All Timothy hay, whatever the brand, should be a nice bright green color, not brown, to indicate freshness. It should smell fresh and sweet. Black hay indicates the presence of mold. To prevent mold, store your hay in the original bag it came in, since it has air holes, or a well-ventilated container. Since I buy hay in large amounts, I store it in a large Rubber Maid bin with no lid.
BRANDS of HAY:
Oxbow Western Timothy is probably the MOST recommended hay on the market. You can find it at most Vet's offices, at your local Feed Store, or at any PetsMart. You can also find a local distributor with the store locator feature at Oxbow Hay .
American Pet Diner has some fantastic hay also, very fresh and sweet, but you can only purchase it online. They also offer a fairly decent brand of pellets, so if you find that your chins prefer this hay, you can get both from one source.
Another excellent choice for hay is Kleenmama's . This hay must be ordered direct from their site.
Again, your choice of hay should depend on availability, (you don't want to run out) price, and your chin’s preference, but any of the above mentioned brands will be fine.
Don't waste your money on the hay racks sold in pet stores. The plastic ones that clip onto the outside of your cage will guarantee that hay ends up all over your floor. The wire ones can cause a broken leg from the chinchillas climbing into or over them. You can use a ceramic dish, a wooden box, or even a terra cotta flower pot! The flower pot is the cheapest and also the cutest solution; just make sure it's unpainted. Be sure to place the hay on the bottom level of your cage, since all chinchillas LOVE to shove things off their shelves.
TREATS & CHEWS:
Try to limit yourself to one small treat for each chinchilla per day. Their diets in the wild are pretty boring, so their little digestive systems aren’t really used to variety, and can be easily upset. It’s human instinct to want to “spoil” your pet with treats, but it can do more harm than good in this case.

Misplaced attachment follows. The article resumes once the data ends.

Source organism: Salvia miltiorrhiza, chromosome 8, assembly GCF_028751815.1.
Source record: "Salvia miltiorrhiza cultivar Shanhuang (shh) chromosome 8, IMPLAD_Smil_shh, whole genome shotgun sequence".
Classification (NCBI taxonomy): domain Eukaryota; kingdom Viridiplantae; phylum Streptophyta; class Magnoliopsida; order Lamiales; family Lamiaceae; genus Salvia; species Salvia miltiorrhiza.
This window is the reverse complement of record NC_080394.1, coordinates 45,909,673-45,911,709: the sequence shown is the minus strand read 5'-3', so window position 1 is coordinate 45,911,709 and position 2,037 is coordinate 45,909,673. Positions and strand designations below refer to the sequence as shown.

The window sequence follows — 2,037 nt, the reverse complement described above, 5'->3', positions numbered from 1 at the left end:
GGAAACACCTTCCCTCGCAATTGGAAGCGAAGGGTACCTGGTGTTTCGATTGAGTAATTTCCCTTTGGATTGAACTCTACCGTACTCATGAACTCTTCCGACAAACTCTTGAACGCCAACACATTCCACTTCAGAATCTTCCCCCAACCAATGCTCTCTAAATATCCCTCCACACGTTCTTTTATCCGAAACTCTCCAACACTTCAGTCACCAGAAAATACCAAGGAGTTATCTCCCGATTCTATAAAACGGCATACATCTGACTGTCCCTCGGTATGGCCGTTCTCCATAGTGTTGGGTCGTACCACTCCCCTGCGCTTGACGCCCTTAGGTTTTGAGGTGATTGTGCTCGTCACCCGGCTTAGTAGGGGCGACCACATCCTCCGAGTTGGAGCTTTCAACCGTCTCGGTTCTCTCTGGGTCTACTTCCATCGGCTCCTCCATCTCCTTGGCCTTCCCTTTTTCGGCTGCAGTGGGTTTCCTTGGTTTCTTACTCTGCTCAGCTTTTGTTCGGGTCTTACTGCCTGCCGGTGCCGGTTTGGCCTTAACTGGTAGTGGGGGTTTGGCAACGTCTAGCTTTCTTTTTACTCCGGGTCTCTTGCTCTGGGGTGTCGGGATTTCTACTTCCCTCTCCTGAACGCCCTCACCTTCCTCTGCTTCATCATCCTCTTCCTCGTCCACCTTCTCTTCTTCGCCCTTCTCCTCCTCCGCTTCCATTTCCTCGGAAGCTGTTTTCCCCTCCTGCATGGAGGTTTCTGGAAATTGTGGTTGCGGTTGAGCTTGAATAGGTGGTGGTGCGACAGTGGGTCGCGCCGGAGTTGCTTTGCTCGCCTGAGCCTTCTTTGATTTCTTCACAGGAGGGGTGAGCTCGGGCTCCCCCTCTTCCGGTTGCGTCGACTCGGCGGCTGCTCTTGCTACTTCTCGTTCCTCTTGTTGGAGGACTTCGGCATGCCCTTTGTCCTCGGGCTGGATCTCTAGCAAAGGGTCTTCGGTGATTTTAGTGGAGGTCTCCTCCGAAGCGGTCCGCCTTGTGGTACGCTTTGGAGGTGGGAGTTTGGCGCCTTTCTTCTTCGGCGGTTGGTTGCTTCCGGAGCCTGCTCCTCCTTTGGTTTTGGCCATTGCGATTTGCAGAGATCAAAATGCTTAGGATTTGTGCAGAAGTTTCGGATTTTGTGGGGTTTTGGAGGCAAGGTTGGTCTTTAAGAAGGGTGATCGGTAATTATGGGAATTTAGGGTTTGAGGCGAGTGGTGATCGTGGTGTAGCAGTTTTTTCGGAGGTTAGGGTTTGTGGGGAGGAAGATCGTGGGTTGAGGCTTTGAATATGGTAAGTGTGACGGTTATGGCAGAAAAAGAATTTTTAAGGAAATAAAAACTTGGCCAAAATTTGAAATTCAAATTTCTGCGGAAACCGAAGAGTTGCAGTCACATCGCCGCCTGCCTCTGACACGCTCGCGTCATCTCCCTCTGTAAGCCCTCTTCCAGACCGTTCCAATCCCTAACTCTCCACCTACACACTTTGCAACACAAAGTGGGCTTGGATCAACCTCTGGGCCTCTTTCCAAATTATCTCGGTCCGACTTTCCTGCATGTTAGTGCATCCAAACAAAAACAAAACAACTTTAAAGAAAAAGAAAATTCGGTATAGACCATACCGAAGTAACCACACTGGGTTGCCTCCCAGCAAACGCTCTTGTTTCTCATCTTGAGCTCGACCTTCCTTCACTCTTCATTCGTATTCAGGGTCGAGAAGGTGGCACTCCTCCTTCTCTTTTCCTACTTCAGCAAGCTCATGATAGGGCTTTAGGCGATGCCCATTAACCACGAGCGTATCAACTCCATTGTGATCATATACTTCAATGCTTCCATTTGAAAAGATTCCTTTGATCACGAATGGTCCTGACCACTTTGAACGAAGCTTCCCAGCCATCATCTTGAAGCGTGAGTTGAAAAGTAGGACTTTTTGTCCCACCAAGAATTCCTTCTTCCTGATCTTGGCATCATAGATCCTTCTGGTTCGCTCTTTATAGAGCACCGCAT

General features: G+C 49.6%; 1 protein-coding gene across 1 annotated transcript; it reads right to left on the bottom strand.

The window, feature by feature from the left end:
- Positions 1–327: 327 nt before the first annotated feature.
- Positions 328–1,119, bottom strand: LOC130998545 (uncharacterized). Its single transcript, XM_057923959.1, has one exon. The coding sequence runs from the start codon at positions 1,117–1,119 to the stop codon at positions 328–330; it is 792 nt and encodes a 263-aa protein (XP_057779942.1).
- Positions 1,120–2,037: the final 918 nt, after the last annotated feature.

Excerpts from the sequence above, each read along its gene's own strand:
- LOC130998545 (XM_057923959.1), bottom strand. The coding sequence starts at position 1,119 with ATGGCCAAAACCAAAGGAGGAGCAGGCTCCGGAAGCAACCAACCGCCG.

Safe treats include:
Chinchillas do not have the internal glands to properly process any sugars.
Avoid FRUIT treats such as raisins, dried banana, dried papaya, etc. as they are loaded in natural sugars. Fresh fruits and vegetables are also a bad idea, since they can cause diarrhea and bloat.
The best idea I've ever heard of was to mix crushed rose hips with Quaker oats and keep it in a "treat jar". You can shake the treat jar every night to lure your chin back into the cage after playtime, and then reward him with a small pinch of mixed oats and rose hips. Both of those are beneficial to his health.
Prepared Wood twigs make an EXCELLENT substitute for TREATS! If you find yourself wanting to spoil them with multiple treats a day, use the twigs instead of a food treat - your chinchillas will be just as happy to get a fresh chew stick. My favorite source for tasty twigs is Keep Your CHIN Up . You can also contact Stacey Wolf on most of the larger chin forums or through her e-mail address.
Chinchillas are constant chewers, who will chew up your furniture, their cage, their hutches; basically EVERYTHING they can reach. It’s not because they like the destruction, it’s because their teeth never stop growing, and gnawing on things like wood helps to wear down their teeth to a comfortable level.
For this reason, you need to keep a large supply of chew toys on hand to divert them from what they shouldn’t chew. I use Bark Bites and Bark Branches from Pets Mart, and some of their other wooden Critter Kabob accessories. Avoid brands that proclaim to be flavored with fruit juices, since you don’t want to add sugar to their diet.
It helps to have the cage accessories made from wood instead of potentially fatal plastic, so avoid the cute Igloos and other plastic items in favor of wooden hutches. A terrific source for chewable toys is Parrot Asylum. Avoid toys with leather, plastic, and rope. If you look in the "natural toy parts" section, everything up until the 3" cardboard box should be safe.